The two sides of the incremental operator in JavaScript ++

I learned this last week, possibly highlighting my non-classical programming training. I have never come across this in all my years of JavaScript and apparently it is pervasive in other languages such as Java as well.

Incremental Operator ++

Many times I have seen or used the following method for incrementing an integer count

var marky = 0;

This increments the integer marky by 1. not rocket science. In the image below you can see that the two console.log entries always return the same value


What I learned yesterday was using the ++ after the variable name also increases the variable – but only AFTER the value has been evaluated…

From this image you can see that the marky++ value and the marky value are not the same. The console.log(marky++); returns the existing marky value and then increments it.


var marky = 0;

I have to ask myself “why would anyone do that?”. Why would I want to return a variable value and THEN increase it’s value, seems a little odd to me. I guess someone thought it was a good idea…..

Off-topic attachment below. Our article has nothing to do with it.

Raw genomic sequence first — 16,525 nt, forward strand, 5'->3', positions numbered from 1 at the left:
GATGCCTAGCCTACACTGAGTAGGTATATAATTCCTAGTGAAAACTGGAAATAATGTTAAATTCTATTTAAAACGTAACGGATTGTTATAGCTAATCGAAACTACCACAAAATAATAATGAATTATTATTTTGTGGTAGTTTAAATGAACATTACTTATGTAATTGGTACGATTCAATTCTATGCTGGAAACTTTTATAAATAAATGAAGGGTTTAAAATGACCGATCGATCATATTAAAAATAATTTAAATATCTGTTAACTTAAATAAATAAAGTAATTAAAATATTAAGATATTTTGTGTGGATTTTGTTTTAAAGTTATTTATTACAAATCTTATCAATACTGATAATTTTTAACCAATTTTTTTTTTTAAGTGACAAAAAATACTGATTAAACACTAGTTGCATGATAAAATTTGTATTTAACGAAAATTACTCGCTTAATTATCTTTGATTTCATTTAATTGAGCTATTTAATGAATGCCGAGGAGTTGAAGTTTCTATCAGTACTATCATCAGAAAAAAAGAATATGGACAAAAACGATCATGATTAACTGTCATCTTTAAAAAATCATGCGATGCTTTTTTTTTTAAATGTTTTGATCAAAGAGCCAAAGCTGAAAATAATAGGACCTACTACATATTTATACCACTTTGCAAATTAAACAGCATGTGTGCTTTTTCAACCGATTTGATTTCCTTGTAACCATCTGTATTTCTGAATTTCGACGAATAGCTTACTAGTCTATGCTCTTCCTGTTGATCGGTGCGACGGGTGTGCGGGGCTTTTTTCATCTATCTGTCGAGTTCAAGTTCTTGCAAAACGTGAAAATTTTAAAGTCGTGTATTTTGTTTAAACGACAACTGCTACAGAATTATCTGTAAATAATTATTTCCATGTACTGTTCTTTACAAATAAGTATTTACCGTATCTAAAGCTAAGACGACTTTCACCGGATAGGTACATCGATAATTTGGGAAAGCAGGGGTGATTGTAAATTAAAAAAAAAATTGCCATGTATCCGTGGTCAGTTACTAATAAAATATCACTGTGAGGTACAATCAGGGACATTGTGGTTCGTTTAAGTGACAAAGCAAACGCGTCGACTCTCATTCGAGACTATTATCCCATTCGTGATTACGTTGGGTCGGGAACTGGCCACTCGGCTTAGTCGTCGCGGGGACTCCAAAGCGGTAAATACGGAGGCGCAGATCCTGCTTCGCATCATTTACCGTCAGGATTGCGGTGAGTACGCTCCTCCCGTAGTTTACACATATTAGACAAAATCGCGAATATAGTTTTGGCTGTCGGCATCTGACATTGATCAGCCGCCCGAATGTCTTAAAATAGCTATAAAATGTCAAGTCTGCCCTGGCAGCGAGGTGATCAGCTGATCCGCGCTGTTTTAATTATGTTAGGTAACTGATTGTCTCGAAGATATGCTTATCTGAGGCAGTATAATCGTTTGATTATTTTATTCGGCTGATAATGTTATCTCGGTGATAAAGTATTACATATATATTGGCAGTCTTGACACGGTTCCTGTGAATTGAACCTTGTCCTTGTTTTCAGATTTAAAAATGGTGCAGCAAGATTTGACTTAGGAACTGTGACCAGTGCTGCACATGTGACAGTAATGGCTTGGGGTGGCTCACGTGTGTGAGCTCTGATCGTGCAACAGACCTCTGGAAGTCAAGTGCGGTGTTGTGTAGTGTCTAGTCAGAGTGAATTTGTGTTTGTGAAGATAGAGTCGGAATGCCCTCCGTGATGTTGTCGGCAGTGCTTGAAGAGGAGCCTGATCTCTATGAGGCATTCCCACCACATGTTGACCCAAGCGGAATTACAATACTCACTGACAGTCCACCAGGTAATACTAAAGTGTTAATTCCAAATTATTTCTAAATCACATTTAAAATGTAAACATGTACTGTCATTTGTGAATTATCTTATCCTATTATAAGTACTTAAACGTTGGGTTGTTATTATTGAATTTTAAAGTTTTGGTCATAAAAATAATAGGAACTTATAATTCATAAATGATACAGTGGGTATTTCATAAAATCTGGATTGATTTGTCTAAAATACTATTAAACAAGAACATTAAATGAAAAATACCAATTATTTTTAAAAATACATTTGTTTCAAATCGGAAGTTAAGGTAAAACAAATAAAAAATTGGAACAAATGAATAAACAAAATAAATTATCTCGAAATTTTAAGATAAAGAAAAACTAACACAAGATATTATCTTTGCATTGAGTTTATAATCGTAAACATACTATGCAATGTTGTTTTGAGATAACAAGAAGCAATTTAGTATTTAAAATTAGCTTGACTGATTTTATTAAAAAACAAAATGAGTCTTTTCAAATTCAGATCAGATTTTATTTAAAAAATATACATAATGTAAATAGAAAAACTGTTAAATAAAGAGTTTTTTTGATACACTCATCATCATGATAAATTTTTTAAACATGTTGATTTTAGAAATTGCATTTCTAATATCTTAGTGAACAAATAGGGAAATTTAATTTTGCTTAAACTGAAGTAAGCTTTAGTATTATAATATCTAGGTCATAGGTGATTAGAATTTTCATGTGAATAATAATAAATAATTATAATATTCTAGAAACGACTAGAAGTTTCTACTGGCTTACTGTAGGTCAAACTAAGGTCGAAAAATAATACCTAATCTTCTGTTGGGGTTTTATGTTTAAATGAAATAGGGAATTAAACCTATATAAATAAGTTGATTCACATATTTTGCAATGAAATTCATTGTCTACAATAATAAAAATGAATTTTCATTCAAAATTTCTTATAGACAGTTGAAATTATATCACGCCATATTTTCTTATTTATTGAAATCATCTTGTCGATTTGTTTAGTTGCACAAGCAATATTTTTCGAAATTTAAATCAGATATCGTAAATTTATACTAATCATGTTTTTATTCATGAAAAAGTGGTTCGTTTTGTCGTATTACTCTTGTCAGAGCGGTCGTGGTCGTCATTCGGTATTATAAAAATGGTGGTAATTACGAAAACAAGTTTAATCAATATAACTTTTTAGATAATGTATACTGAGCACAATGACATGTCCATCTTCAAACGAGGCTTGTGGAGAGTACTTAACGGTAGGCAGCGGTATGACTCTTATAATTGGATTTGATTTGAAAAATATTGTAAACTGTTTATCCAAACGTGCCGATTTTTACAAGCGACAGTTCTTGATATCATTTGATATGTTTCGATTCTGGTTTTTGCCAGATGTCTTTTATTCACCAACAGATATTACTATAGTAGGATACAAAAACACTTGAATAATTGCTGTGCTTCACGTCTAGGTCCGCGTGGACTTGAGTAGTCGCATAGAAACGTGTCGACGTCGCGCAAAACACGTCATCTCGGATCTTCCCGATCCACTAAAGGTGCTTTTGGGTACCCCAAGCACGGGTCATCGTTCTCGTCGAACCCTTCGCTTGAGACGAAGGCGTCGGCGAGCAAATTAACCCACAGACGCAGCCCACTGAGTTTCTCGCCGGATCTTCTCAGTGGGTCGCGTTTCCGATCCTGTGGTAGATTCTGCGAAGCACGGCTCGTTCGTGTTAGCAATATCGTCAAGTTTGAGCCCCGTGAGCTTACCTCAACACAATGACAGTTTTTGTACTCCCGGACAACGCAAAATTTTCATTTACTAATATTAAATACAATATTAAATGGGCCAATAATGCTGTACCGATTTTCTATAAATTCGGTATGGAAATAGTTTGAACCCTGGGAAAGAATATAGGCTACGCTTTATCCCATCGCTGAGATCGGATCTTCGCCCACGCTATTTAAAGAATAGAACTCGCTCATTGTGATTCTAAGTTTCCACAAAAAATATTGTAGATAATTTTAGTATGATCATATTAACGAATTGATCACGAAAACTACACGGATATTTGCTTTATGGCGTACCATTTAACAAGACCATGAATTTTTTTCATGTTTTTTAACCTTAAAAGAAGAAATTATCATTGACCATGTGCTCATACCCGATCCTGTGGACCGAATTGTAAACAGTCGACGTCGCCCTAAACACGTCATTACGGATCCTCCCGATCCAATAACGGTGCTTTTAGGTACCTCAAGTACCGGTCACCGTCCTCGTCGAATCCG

Always makes me think “I wonder what else I don’t know? Probably best not think about that too much”….



Aborting a jQuery ajax request

In this article I will show how you can abort a jQuery ajax request, preventing your user experience from disappearing into space.


We have all done it – opened a page which runs an infinite loop consisting of some form of while(true). But no-one means to do that on purpose….That said there may be occasions where we are making requests to pages which we know are really really slow. Keeping a long connection open on the server restricts the number of open threads and potentially causes lockups. It is also a terrible user experience more importantly.

It might not be quite as relevant nowadays as it might have been to a Domino server say 10 years ago but still – pretty cool idea.

You can abort the ajax request with .abort()

Slowly loading XPage

I created a simple XPage with a before render response page which will take a long time to finish (as you can see below is ~30 seconds)

		for (var i=0; i<50000000; i++){
		return true}


Aborting the Ajax call

Aborting the call is relatively simple – by assigning a variable to the ajax call we can  then just .abort() it

var temp = $.ajax({
  url: 'http://copper.xomino.com/xomino/jQinX2.nsf/xRunForever.xsp'
   console.log('hey what happened')


Running it manually we can see this



But a more practical solution is to set a timeout function to test the ajax value and abort if it is taking too long. How long that is, is entirely up to you……

function dontRunForever(url, time){
    var temp = $.ajax({
      url: url,
       console.log('hey what happened');
       console.log('All Done');
       temp = false